When you do video installation work, do you approach that work differently than when you work with film?
Sometimes yes, sometimes no. The similarity is... the main idea, the main concept. They're the same, but practically, video works give me more freedom. They're very expressive and somehow now it turns out that my video works are sketches for my feature films. It's more abstract and I can experiment with the medium, the video, and it doesn't need a lot of people. It's just me and the camera, so it's very intimate. It's a way to explore and sketch certain moods, certain emotions for film. It coexists quite well in that way.
Would you say any of the earlier shorts were a direct starting point for your first feature or were they different enough that your first feature was something completely different? When you look at the Like the Rentless Fury of the Pounding Waves, you're exploring ideas of time and space that seem to evolve in Mysterious Object at Noon, but they're obviously very different also.
Yeah, but for me they are the same in the way that I try to get a feeling with the camera and explore how I can capture the ordinary events in life, and Relentless is something like that with very little planning. I get the feeling of the environment spontaneously, so it's a very similar working method as Mysterious Object at Noon. It continues until now, this way of working.
It seems that the construction of your work challenges - particularly here in the United States - our notions of what is or isn't documentary, in much the same way that Marcel Duchamp and Joseph Cornell challenged what could be accepted as art. In a way, you're creating this kind of Thai new wave that's similar to what was happening throughout the world in the 60s. Are you seeing an inspiration or influence of your work starting to spread through Thailand and other peoples' work?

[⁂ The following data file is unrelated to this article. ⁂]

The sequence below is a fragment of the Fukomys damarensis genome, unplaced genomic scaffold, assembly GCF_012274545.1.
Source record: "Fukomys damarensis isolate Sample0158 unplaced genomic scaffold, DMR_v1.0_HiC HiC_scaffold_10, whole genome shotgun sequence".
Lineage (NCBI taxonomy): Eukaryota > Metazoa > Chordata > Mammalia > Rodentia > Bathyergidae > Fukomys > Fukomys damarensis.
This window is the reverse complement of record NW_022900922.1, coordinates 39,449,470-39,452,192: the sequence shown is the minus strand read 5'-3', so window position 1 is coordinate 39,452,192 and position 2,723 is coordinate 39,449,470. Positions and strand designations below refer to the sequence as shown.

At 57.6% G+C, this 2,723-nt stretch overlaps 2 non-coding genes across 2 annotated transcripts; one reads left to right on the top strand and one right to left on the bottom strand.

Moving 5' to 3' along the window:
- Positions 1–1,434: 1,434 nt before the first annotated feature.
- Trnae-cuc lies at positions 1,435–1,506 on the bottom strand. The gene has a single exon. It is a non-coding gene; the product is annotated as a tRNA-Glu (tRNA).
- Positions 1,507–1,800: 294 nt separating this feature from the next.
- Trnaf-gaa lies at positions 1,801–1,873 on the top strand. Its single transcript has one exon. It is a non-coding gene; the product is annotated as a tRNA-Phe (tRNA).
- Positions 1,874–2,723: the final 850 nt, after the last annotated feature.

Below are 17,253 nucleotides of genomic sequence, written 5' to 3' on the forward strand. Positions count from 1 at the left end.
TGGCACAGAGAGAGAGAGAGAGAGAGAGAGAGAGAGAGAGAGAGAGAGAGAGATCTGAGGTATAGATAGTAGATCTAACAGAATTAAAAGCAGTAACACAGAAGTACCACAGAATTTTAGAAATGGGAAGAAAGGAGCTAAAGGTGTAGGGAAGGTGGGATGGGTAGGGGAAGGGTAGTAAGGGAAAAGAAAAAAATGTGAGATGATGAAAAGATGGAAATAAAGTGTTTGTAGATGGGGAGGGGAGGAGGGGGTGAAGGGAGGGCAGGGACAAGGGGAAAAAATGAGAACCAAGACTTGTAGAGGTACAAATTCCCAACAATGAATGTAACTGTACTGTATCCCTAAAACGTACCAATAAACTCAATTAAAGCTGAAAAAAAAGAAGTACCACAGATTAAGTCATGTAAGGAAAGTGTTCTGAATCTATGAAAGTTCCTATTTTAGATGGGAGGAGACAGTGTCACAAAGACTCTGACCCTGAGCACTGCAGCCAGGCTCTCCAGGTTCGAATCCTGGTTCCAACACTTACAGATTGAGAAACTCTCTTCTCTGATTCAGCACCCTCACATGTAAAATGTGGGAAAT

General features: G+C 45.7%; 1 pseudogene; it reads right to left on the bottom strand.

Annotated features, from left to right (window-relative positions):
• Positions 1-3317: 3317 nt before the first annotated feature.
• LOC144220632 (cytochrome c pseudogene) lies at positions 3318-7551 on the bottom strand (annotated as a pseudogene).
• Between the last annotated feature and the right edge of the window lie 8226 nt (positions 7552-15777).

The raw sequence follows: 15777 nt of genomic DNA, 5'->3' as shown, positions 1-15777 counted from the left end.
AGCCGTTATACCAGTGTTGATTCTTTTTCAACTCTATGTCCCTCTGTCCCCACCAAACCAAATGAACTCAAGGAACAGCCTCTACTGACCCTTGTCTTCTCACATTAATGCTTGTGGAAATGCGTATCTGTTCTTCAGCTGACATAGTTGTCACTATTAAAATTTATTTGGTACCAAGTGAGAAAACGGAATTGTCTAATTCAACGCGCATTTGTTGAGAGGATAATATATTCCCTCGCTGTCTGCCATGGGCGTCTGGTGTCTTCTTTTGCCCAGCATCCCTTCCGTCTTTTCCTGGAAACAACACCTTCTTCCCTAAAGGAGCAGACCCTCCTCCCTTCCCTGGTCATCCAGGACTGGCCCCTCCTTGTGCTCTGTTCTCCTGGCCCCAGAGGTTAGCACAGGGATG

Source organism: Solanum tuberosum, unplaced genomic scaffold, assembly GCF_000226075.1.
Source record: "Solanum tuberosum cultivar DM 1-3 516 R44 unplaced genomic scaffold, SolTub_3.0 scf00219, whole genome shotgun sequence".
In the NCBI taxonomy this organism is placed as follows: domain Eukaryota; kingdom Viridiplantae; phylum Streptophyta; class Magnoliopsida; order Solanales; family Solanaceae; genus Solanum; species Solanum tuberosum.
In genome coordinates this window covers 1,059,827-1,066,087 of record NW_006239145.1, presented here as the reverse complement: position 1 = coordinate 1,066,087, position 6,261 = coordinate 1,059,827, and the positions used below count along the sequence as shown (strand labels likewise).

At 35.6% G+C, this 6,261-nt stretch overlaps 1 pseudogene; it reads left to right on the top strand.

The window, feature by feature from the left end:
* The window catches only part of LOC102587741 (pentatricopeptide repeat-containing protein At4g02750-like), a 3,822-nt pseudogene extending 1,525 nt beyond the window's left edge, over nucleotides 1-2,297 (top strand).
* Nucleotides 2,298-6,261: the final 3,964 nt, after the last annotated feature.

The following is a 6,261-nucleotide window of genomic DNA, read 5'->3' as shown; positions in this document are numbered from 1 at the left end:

I do, actually. You mean my influence, yes?
Because there really wasn't independent film in Thailand until your first film came out. Are you seeing other people now feeling like it's possible that their films can be seen and then going out and making their own work as a result?
Yes, now it's very common for everyone to make films. Yeah, and video for the young people. Before it was quite limited in terms of equipment and now so many kids are making video. Before, five or six years ago, there was a lot of work dealing directly with social issues quite outside of the personal style. Now we see a lot more people who are just talking about themselves, which I think is a better way because it reflects the society they're living in. In a personal way, that's more interesting, so you see more of this work, and the studios in Thailand are tapping into this area as well in hiring fresh graduates to direct a video and then go to film or direct a film cheaply. I think that the mood of making my kind of films is getting stronger here.
Well, it doesn't hurt that your films are so well-received as well. They have been very well-accepted and very well-appreciated throughout the world. Your association with cinemafactory ended around the time that you either started or finished Mysterious Object at Noon. Is that about right?
At what point in the conception of your first feature film did you introduce the notion of the exquisite corpse as a storytelling technique? Was it really early in the process?
It's actually the main concept with which we started the film. It's the whole film.
How carefully planned was the journey in advance of taking up the project? Or was it still pretty carefree as you traveled around?
We only knew that we would travel from the north to the south, but along the way, of course, we had to plan when we drove around the country, around the city. In the north we just looked at the landscape and, for example, saw farmers, so we planned: Ok, let's do that as the subject.
Were there any unexpected challenges when you were working on this film? Were there any surprises when you were working on it?
Yes, the way people tell stories because we were just open. For example, the kids are very open and very imaginative. I just realized later that it's influenced by the way they live. They're school kids, very influenced by comics, television. They just want to have fun and collect images. We didn't consciously think about social issues and about making this documentary fiction. The relationship between people and the social just occurred to us later. Then we could make the story interesting.
Bookmark/Search this post with: